Grading K12, America's Virtual Middle School Classroom

The future of primary education looks an awful like watching infomercials on your computer. Picture tweeners and teenage students, alone, in the glow of a laptop screen, running K12, the country's largest online school program, clicking through lessons and tests. If they have a question, they place a call. Teachers are standing by! (Seriously.)

The idea of a for-profit virtual middle school, like K12 with its 81,000 students nationwide and $21 million in profit, is either exhilarating or horrifying to you. The statistics validate both reactions. On the one hand, technology is finally having its day in education, a place where costs have outstripped results and productivity gains have fallen behind most U.S. industries that embraced efficiencies and scale. If state and local governments want to give the best education to the higher number of students at the lowest reasonable cost, fewer quality teachers using simulated lesson plans might be a smart road. But the K12 road is a bumpy ride. Three quarters of K12 schools failed to show sufficient progress on federal proficiency benchmarks, compared with 45 percent of brick-and-mortar charter schools, according to one study.

K12's results are "just shocking," says Gary Miron, a Western Michigan University professor, one of the study's authors.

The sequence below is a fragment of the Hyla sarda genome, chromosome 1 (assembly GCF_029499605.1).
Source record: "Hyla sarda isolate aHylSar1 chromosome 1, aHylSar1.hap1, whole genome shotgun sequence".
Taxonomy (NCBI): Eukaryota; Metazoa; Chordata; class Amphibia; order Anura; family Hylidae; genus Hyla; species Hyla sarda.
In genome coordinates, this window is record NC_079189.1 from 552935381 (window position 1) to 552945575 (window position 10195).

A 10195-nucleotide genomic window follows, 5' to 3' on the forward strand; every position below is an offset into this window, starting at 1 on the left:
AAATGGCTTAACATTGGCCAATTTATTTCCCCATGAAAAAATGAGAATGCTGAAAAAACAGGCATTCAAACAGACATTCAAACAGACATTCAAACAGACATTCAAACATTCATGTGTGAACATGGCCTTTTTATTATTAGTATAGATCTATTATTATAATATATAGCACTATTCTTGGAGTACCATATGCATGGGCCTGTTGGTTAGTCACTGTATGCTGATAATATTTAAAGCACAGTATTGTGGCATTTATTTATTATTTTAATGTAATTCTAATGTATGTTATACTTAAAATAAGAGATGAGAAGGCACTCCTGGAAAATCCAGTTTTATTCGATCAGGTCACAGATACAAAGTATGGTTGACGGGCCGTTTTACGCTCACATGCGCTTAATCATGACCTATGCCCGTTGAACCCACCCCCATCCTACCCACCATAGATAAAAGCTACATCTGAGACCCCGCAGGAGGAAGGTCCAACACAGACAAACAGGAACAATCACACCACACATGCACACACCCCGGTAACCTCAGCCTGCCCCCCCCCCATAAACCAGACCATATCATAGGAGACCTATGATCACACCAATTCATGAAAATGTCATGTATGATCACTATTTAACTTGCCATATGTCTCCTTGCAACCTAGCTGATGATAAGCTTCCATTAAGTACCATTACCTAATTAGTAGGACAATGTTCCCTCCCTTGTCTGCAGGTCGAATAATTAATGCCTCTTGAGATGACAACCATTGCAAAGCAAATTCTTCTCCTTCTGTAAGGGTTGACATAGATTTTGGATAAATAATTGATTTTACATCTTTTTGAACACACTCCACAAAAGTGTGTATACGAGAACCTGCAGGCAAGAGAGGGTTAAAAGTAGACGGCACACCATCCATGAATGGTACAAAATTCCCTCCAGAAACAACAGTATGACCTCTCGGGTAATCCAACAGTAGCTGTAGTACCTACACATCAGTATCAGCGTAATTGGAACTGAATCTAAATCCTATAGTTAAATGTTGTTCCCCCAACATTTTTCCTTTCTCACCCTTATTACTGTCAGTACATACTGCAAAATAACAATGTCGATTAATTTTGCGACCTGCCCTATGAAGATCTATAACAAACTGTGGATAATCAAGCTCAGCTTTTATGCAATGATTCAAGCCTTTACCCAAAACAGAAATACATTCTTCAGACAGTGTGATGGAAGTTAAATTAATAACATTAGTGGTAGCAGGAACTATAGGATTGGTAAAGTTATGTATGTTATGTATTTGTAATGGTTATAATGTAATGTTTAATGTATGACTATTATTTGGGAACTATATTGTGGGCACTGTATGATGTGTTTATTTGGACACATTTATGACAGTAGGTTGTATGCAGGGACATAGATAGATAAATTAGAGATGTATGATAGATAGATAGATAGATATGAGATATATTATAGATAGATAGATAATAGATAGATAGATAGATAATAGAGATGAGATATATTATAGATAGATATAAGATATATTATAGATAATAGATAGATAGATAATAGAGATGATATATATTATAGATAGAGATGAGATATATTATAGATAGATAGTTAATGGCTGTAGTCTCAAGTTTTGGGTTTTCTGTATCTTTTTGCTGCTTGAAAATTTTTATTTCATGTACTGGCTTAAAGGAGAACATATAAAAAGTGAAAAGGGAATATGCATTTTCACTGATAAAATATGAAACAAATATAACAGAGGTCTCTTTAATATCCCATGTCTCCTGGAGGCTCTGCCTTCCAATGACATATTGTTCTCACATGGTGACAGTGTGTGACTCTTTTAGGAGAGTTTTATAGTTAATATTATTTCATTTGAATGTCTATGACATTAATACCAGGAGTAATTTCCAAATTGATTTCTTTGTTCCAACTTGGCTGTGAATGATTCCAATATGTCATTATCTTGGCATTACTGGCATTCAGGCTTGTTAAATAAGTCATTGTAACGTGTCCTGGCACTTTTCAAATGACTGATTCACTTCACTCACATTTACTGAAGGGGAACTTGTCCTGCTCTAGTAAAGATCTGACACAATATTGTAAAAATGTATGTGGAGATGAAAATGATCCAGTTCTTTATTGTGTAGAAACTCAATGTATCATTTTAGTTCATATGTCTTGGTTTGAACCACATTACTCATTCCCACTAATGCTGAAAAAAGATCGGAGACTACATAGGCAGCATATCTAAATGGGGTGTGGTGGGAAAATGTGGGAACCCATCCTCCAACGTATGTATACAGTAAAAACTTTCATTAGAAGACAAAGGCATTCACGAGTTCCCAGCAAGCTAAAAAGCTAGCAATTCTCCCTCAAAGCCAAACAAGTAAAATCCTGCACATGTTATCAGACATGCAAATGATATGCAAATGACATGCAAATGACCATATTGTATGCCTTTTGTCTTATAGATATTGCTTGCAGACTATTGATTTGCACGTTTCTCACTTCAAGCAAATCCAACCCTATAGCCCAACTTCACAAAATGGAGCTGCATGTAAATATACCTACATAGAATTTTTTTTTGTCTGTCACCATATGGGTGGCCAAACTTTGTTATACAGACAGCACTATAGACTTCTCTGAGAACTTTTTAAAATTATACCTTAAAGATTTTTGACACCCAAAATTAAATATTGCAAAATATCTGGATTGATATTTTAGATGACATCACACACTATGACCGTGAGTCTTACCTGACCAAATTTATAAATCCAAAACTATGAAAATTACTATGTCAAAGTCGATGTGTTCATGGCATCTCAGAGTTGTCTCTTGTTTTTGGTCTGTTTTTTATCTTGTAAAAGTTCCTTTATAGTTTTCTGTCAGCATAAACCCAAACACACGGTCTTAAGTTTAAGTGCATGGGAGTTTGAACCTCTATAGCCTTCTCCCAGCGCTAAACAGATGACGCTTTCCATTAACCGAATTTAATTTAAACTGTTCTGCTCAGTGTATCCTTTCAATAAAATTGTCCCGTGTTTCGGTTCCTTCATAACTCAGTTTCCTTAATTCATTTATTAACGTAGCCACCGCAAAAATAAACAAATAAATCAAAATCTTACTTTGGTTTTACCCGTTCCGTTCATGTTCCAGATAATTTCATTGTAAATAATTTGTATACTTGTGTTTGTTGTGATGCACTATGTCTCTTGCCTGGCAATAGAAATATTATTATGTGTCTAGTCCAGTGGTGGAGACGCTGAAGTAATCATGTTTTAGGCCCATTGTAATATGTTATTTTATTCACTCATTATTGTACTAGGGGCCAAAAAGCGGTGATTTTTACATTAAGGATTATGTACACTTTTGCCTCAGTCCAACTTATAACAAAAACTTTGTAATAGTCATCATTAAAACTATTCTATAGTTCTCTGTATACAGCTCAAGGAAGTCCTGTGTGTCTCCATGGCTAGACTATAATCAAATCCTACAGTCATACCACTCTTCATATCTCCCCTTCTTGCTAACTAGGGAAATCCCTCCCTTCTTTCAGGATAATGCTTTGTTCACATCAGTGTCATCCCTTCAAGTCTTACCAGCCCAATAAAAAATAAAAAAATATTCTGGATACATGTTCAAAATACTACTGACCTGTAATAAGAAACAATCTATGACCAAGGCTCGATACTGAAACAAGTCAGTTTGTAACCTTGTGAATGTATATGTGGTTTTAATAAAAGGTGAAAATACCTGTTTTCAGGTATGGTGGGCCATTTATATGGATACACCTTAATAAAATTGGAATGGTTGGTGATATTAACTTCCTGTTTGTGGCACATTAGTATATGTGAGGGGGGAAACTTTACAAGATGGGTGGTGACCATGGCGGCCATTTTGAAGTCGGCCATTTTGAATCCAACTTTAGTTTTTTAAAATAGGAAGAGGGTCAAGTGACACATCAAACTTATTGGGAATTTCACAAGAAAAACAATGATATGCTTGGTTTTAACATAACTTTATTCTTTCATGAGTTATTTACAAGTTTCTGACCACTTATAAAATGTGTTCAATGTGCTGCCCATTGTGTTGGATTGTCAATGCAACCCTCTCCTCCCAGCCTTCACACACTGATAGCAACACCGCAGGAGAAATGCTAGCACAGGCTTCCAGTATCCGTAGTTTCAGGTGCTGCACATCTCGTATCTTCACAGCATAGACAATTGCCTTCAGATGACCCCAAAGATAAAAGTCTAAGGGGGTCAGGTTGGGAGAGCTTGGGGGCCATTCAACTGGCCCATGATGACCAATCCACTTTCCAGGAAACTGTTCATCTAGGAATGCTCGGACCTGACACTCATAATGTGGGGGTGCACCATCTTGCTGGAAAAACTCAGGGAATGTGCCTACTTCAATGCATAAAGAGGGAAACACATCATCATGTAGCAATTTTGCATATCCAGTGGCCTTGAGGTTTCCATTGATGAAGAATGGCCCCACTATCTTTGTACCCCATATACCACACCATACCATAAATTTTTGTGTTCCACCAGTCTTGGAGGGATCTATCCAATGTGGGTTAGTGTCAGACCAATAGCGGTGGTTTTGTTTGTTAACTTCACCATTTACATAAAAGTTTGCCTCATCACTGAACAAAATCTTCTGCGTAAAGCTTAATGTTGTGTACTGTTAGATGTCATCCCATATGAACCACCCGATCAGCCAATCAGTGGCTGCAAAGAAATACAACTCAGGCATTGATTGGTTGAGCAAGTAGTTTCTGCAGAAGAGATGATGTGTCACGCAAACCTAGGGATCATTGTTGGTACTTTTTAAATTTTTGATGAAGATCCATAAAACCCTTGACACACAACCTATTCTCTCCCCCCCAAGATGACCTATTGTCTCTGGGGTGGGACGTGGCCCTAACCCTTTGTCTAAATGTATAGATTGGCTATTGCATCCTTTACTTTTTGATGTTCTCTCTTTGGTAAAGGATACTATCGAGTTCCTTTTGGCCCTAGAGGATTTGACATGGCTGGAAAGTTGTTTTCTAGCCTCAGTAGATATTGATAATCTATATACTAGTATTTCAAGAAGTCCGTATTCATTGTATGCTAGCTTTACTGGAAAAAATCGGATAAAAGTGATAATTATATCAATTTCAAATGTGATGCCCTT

In part, this is a reflection of the backgrounds of K12's students, who tend to be poor and struggling academically, says Packard. The company is growing so fast that more than half its students are new each year, meaning they may take state tests five months after first enrolling, before they've had a chance to benefit from K12 teaching, he says. More than 90 percent achieved proficiency on state tests after seven years with K12, according to company literature. He adds that K12 has invested more than $200 million in technology and curriculum and that the company's schools, which collect money on a per-pupil basis, receive on average only 60 percent of a traditional district's allotment, which saves taxpayers' money. 

Still, it's a difficult sell to some education scholars. "The enthusiasts for cyber learning have overstated the potential," says Tom Loveless, an education researcher at the Brookings Institution who did paid consulting for K12 in its early years. "What they keep forgetting is we're not talking about college students here. We're talking about high schoolers and young kids. The idea that parents go to work and leave their kids in front of a computer--it's absurd."

Read the full story in Bloomberg BusinessWeek.

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Derek Thompson is a senior editor at The Atlantic, where he writes about economics, labor markets, and the entertainment business.

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